Sure, you’ll take classes while abroad but that’s not all the learning you’ll do. I learned so much about myself, others, and cultures that it’s ridiculous. I’ll touch on culture later, but I learned so much about Spanish culture and the way of life. There are so many stereotypes other there for every culture I saw. Sure, there probably are a few of those people out there, but I never had a problem nor did I run into any anti-American sentiment. Studying abroad isn’t just an experience, it’s a learning experience. It’s unbelievable.

4. Language.

What better way to learn a language other than living where it’s spoken? My comprehension of Spanish is probably as good as it can get without being a native speaker since I studied, spoke, and lived in Spanish. Everything I did was revolved around the Spanish language. But, I learned a bit of languages of the places I visited too. That’s one of the reasons I’m starting to take Italian at IU. Then, there’s non-spoken language and communication. Communication is key to get around a place you don’t know and possibly can’t speak the language. Studying abroad helps your verbal and non-verbal language.

5. Culture

Like I said above, I learned so much about culture. Although, what was more interesting wasn’t seeing one of the cultures I’ve learned about, but to see the differences between cultures and not necessarily between the US and Culture X. The culture and things that come along with it (food, tradition, language, architecture, etc.) is incredible and even more so when you can see three or four different cultures within an hour or two of transportation. That was one of my favorite parts of studying abroad, regardless what anyone things. I’m just amazed at the cultures that I saw, how they interacted, and just the differences both big and small. Simply incredible.

6. Something Else.

I feel like I’m starting to repeat myself, so the reasoning behind these might get smaller. But, the whole experience is something else. It was probably difficult for me to imagine as a small kid getting to travel like I did. The architecture is something else. The food is something else. There are just so many things that it’s difficult to put into words that were just incredible and something else.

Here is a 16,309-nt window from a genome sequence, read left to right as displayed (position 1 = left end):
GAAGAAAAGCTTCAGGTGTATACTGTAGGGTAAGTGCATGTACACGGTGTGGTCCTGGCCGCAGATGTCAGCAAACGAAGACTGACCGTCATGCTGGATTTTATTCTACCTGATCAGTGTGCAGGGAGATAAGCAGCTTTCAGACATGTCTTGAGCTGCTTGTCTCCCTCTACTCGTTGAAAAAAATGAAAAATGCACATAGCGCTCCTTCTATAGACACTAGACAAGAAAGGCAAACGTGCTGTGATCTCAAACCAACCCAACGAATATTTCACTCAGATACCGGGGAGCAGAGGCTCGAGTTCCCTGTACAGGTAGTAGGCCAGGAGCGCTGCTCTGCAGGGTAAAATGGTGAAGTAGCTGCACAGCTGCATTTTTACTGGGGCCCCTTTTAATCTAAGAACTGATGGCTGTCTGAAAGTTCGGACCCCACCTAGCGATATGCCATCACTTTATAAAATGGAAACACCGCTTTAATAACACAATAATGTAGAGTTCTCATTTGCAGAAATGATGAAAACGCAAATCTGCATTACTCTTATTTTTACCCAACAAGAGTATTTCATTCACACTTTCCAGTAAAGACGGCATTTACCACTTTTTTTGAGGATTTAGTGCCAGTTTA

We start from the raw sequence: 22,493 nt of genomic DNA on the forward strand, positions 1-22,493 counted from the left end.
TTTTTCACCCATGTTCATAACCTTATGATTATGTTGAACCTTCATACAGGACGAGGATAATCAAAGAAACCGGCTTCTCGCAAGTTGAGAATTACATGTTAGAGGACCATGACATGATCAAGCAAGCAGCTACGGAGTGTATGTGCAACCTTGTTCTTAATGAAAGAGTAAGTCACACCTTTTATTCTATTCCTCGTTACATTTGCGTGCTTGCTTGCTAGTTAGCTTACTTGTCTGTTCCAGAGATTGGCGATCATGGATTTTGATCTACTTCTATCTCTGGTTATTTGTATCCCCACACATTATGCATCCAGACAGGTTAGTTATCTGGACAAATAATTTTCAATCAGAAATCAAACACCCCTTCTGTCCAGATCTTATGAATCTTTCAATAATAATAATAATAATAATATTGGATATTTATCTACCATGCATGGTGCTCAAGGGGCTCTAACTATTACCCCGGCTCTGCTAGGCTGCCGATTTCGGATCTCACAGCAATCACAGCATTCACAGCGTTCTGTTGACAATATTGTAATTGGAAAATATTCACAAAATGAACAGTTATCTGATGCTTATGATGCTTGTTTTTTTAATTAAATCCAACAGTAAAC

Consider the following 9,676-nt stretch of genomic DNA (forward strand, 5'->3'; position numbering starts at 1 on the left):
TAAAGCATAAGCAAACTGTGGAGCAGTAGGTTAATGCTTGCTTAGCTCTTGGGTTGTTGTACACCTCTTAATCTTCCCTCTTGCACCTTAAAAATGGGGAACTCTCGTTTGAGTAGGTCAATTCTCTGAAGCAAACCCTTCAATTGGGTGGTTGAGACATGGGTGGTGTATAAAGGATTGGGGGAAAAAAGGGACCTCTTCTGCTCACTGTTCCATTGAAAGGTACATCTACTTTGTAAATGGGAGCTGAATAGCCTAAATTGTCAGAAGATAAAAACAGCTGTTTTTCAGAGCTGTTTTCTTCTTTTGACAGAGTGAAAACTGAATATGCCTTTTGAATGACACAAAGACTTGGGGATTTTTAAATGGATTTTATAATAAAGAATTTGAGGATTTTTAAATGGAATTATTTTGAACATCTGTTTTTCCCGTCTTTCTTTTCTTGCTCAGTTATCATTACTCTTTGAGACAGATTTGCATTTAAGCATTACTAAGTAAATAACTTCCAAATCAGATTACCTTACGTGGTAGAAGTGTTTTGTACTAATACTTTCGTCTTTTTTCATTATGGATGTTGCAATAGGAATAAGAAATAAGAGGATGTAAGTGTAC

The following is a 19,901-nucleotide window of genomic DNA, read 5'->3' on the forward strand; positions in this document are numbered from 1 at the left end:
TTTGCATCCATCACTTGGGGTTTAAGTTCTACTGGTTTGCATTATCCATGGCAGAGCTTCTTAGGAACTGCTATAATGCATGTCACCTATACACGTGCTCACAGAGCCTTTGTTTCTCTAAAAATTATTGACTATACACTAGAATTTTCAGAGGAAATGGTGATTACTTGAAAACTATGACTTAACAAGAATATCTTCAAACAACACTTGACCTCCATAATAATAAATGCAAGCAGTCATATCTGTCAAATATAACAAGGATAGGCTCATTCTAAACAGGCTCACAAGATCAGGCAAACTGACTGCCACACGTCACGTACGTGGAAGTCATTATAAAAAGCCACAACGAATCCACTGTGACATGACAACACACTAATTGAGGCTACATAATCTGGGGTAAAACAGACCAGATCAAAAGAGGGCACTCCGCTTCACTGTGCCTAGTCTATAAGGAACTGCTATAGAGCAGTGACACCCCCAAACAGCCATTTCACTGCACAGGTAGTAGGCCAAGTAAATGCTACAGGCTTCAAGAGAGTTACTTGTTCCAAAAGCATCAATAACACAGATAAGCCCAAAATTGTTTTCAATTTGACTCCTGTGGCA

7. Experience.

Now, the part everyone says and I have as well, the experience. It was an experience. I’m honored and blessed to be able to have such a great experience that, who knows and I hopefully hope not, may or may not be ever topped. I saw so many breath-taking views, so many astonishing feats, so many different cultures, tried amazing food after amazing food. It’s just an experience and one I’ll never forget.

8. Friends.

I met so many great friends. Not only friends from IU that I probably wouldn’t have or from other schools in the United States, but also internationally. The friends just helped add to the experience. However we met (through trips, school, randomly, or planned), the friends I made were incredible. Everyone single one of them had something interesting to add or share. It’s just interesting to see the differences between people and cultures and how they interact.

9. Young.

You’re young. What’s a better time to do all of this? When else will you be able to travel through the world? Everyone told me, “I wish I had the opportunity when I was younger…” Don’t let that happen to you. Travel. See things. Have fun.

10. A Great Time.

If you can’t tell by reasons 1-9, they’re support for this one. It was a great time and one that won’t be forgotten.

Well, hopefully my spiel has either reaffirmed your decision to study abroad, changed your mind to want to study abroad, or maybe it has you considering it.